Use it or lose it: can compulsory purchase help housing delivery?

Posted on 07 February 2018

UK highway development

On Wednesday 31 January, The Times reminded us that in last November's budget speech, chancellor Philip Hammond promised a review of un-implemented planning consents.  He said that if the review found permissions for housing are being held back for "commercial" reasons, then the Government "will act" – including through use of compulsory purchase powers.  

The use of compulsory purchase orders (CPO) against slow developers was also proposed by Jeremy Corbyn at the Labour Party conference last year.  It is tempting to point out that neither compulsory purchase nor Government reviews are exactly bywords for speeding anything up.  But if the leader of the opposition and the chancellor - himself a housing developer in his former business career - both support the idea, then it has to be taken seriously.

CPOs can be the key to unlocking development, be that housing, infrastructure or town centre regeneration. With London's mayor looking to deliver housing on previously used land, CPO will sometimes be the only solution for sites in fragmented ownership.  The process of CPO for HS2 is also under way.

The CPO system has been modernised in recent years, and the valuation principles have been codified.  Used wrongly it can be unfair, inefficient or even dangerous, but used correctly CPO can make everyone's life a lot simpler.

As for the Government's review, there are many reasons why planning permissions for housing can take years to implement, and not all reasons are bad.  Some of the largest sites in the country have build programmes spanning more than a decade.  Condition discharges, other consent regimes, contamination, archaeology, ground works can mean even the keenest developer can take years before a steady supply of dwellings emerges from a reasonably-sized permission.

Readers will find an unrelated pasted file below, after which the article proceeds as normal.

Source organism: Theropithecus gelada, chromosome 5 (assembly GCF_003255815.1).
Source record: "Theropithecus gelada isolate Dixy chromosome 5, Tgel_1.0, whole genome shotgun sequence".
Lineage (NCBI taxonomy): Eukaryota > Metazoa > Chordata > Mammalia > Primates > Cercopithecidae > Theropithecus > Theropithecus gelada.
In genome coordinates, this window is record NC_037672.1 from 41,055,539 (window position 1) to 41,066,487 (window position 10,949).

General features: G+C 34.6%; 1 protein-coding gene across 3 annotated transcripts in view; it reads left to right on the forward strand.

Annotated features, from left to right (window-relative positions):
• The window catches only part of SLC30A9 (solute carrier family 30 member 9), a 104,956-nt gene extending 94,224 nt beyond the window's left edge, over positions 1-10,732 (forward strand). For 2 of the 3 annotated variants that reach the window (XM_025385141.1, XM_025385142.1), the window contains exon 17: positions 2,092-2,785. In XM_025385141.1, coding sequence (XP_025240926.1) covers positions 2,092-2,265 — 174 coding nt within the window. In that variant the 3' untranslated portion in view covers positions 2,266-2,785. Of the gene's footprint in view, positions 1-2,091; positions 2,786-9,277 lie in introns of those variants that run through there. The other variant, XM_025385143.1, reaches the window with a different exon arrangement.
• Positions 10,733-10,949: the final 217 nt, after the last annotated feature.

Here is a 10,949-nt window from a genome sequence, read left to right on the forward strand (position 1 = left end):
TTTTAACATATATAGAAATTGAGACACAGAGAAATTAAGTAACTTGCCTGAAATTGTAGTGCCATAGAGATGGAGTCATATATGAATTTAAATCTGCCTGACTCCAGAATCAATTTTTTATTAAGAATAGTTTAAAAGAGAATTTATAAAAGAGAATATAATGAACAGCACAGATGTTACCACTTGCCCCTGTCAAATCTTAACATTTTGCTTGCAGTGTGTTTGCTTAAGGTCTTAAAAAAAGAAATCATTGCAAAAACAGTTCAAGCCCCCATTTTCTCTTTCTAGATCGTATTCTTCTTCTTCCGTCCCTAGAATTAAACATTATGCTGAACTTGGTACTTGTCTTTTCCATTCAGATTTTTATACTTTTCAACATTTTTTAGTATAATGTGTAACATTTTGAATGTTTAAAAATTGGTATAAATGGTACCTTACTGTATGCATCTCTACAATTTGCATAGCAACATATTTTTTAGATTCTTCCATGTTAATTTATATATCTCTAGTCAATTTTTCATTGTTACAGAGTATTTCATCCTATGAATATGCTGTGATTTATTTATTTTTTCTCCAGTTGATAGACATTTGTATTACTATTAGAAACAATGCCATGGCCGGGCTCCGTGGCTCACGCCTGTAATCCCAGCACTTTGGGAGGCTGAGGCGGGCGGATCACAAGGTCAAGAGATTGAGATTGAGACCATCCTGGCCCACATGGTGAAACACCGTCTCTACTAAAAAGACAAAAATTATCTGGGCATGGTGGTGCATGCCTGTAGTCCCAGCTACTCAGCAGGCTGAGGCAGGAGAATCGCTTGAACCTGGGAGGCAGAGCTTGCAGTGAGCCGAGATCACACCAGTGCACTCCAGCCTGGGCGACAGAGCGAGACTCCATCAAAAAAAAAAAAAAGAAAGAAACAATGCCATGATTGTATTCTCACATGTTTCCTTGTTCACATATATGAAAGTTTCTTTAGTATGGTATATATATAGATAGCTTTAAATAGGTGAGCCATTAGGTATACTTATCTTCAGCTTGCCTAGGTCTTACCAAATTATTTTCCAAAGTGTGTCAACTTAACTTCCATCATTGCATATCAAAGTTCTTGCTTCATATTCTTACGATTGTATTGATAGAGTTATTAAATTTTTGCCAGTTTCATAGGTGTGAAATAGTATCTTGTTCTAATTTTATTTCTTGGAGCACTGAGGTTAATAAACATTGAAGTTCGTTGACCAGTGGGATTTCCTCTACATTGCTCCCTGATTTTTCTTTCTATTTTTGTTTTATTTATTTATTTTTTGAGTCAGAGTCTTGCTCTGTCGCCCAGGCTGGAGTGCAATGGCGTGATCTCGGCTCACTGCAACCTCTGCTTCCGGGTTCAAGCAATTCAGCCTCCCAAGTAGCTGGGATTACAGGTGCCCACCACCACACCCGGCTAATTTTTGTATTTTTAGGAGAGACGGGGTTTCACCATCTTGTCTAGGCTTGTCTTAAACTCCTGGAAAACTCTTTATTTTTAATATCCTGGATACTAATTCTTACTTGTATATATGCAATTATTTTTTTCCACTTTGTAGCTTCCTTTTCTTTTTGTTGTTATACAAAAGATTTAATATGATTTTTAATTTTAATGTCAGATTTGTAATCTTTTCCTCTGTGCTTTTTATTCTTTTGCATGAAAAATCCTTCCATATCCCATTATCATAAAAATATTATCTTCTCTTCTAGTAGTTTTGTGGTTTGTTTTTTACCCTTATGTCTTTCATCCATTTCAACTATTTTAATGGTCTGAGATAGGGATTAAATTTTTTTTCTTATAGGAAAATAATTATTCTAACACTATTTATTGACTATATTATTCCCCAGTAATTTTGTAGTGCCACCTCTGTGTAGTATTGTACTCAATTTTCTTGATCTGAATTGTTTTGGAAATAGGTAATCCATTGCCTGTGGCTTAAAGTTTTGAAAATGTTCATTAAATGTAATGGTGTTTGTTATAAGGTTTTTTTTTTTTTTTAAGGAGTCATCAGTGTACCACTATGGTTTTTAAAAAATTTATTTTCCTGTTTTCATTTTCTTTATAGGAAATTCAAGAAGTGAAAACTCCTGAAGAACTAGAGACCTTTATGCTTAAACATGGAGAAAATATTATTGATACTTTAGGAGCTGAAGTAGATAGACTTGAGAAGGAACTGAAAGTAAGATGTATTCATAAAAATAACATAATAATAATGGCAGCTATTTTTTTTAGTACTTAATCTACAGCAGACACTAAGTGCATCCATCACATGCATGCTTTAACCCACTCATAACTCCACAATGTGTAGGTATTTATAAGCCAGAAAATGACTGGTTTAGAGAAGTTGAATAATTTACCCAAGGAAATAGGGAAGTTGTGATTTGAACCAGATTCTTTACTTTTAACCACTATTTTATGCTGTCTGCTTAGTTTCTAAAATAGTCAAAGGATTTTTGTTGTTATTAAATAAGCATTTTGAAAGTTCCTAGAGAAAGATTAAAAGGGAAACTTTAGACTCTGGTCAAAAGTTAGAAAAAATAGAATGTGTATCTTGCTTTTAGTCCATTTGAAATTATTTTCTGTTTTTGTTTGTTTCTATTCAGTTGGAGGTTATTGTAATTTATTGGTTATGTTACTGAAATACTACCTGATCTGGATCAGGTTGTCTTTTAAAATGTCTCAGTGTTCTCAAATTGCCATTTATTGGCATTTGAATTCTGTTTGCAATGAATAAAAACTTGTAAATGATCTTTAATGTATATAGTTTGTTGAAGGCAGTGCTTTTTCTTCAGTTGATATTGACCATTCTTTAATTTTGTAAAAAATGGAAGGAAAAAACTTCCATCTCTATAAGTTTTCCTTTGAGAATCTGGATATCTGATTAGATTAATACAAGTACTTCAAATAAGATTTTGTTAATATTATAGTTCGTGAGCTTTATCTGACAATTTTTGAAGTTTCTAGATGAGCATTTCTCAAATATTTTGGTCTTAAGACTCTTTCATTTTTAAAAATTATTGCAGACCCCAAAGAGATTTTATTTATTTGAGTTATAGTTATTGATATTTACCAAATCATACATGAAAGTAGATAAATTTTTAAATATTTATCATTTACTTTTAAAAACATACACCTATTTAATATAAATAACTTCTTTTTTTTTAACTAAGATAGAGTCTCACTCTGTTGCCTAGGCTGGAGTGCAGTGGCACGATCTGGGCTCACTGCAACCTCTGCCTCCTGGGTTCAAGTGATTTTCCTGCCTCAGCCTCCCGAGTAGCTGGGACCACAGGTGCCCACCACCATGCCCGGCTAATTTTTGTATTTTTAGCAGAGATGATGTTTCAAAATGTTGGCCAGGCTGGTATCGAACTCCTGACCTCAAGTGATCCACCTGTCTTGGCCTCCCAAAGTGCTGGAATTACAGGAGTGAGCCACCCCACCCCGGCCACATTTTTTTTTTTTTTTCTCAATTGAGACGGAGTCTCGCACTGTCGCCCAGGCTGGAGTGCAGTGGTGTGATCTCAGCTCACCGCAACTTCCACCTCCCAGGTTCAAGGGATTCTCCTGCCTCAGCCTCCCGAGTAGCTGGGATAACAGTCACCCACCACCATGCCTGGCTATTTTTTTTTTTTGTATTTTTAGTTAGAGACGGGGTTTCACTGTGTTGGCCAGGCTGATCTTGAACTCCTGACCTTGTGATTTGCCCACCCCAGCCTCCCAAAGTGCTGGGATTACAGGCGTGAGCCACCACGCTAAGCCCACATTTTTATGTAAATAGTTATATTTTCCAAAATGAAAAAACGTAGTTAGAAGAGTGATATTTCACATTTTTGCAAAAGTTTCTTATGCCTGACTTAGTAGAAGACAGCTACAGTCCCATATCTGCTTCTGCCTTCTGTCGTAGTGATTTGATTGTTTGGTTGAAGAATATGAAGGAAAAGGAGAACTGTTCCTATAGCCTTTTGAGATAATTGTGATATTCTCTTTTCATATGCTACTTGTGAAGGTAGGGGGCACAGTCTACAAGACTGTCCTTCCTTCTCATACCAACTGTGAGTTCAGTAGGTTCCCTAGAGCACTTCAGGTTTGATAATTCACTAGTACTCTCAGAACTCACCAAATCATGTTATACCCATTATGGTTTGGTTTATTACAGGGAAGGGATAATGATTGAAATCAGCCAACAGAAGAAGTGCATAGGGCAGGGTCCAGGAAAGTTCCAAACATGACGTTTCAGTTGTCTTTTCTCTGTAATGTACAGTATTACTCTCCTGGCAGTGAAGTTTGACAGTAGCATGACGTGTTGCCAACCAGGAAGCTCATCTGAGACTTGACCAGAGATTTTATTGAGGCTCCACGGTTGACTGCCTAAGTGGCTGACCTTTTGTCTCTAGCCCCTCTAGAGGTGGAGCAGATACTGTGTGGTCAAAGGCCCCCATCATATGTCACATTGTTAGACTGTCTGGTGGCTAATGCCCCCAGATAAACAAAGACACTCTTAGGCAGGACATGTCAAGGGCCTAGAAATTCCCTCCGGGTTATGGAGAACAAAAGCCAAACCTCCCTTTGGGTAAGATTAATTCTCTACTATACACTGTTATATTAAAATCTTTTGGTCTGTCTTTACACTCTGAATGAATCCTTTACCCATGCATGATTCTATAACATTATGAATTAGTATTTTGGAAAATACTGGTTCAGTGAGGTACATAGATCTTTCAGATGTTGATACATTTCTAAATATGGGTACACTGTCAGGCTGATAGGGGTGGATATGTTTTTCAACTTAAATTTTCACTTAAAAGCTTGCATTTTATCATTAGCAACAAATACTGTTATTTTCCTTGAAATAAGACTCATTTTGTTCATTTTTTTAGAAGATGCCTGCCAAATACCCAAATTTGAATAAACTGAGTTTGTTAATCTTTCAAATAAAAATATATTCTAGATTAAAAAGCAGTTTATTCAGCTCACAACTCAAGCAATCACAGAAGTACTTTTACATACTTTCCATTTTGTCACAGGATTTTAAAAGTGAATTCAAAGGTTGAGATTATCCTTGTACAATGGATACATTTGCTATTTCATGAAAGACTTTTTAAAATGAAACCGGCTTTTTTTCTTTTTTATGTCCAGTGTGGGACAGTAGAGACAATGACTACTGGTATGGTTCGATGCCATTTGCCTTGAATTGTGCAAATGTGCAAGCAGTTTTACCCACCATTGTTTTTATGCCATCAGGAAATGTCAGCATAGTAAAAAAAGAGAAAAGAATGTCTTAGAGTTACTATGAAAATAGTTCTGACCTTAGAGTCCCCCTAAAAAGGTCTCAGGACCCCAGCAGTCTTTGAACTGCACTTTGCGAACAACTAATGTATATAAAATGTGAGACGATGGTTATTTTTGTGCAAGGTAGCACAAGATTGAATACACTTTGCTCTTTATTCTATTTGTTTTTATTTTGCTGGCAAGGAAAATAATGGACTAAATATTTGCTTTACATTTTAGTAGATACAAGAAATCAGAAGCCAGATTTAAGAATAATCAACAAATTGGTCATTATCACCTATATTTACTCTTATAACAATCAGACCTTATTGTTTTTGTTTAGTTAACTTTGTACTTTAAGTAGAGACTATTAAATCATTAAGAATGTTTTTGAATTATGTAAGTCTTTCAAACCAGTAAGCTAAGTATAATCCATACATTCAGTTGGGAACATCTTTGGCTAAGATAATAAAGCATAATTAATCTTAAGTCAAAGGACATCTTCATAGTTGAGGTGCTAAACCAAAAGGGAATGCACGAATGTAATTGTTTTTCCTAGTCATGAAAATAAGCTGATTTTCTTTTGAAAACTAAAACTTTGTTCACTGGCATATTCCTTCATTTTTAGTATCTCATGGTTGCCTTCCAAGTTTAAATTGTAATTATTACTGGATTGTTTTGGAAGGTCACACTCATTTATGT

Even "commercial" reasons are not necessarily cause for criticism. Funding difficulties and cash flow, timing of community infrastructure levy and section 106 obligations are entirely legitimate reasons for a start on site being delayed.

The review will be led by senior Conservative politician Oliver Letwin.  If he finds evidence of a real problem which CPO could solve, then the parameters of CPO will need careful definition.  No increase in delivery speed will be achieved by lengthy CPO inquiries into whether the reasons for delay are legitimate.  Given that planning permissions generally have just a three year lifespan, there is a risk that the threshold for delay will have to be unreasonably short, the CPO process be truncated (risking injustice), or that permissions might expire before an new developer can get started.

It is easy for politicians to fall back on the rhetoric that cynical developers intentionally restrict supply to push up prices, but the stark numbers bandied about do not tell the whole story.  It is in everyone's interest that Oliver Letwin has full and sensible evidence on which to base his report.  Those involved in the industry should engage with the review to minimise the risk of a politically expedient but potentially worthless or damaging result.